In order to compare quality measures across nations and regions in Western Europe, the collaborators convened to establish agreed-upon metrics. Physician and patient representatives from multiple Western European nations met to establish two tiers of indicators: Tier I – essential, Tier 2 – desirable. The European Stroke Organization endorsed the final measures.
Table 2 summarizes the 30 performance measures of acute stroke care formulated by this group. There are a number of limitations. The measures include basic patient characteristics, but not patients’ basic vascular risk factors, the omission of which limits the ability to make adjusted comparisons across nations. Additionally, while the measures are grossly in concordance with current evidence, they are non-specific. For example, the duration of cardiac arrhythmia detection and the nature of anti-platelet therapy (mono or dual) are not specified. Finally, the outcome measures are rudimentary: 90 day mortality and modified Rankin Scale. These limitations are anticipated given the variability in resources across nations. The authors also admit that the guidelines cannot keep up with research; for example, provision of endovascular therapy is not included in their quality measures.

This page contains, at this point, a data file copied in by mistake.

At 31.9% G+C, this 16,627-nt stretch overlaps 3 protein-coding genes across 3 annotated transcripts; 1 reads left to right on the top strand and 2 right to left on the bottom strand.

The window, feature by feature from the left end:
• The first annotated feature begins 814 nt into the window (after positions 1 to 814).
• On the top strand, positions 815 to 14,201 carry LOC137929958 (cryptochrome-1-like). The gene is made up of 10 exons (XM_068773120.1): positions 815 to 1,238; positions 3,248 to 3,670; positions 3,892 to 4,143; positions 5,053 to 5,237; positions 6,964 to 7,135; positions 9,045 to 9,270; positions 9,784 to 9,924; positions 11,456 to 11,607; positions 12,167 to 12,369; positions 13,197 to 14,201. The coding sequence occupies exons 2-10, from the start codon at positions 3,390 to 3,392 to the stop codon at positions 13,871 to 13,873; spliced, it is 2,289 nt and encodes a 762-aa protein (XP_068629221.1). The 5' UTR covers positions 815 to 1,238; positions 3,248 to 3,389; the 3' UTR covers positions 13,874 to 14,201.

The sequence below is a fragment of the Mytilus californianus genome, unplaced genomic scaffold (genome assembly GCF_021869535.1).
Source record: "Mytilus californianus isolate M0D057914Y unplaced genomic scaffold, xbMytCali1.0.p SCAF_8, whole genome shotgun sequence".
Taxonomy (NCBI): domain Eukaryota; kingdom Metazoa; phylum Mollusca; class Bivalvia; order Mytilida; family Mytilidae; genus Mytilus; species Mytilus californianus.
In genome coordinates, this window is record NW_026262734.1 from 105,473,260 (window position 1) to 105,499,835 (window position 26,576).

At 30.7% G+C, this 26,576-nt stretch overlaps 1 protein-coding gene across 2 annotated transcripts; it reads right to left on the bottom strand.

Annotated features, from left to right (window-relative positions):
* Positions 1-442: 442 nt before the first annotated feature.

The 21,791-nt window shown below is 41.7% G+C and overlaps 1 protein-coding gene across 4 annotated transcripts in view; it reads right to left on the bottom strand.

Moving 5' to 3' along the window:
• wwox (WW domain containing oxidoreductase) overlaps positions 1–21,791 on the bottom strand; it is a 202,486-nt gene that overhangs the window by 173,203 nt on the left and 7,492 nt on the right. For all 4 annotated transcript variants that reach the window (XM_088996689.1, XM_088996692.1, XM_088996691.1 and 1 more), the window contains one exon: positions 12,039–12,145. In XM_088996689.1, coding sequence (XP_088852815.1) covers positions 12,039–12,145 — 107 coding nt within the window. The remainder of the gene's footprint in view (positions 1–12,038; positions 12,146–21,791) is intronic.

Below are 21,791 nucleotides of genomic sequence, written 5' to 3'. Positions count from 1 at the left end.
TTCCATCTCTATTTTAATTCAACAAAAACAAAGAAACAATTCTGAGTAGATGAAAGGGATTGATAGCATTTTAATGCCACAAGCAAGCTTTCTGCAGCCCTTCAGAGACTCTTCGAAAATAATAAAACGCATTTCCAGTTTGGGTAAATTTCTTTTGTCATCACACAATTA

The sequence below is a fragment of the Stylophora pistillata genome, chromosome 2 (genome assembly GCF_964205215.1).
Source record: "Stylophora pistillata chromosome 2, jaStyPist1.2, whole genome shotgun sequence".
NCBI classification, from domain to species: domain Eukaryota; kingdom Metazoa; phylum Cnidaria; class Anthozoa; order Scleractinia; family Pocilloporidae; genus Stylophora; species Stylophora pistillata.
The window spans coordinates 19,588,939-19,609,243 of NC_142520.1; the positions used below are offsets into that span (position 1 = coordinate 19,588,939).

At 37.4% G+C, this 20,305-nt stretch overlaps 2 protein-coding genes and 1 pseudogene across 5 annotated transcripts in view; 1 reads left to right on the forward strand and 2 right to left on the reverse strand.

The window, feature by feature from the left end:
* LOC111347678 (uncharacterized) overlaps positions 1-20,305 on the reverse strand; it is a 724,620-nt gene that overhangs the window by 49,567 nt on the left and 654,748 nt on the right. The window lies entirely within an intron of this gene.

Given rapidly mounting evidence regarding high-impact stroke treatment and secondary prevention interventions, it is necessary to document acute stroke management quality measures to ultimately facilitate higher levels of evidence-based stroke care. Efforts such as these are important as quality measures may reveal disparities and thereby inform the decisions of policy-makers and funding organizations. Additionally, these quality measures may serve as a model for other nations.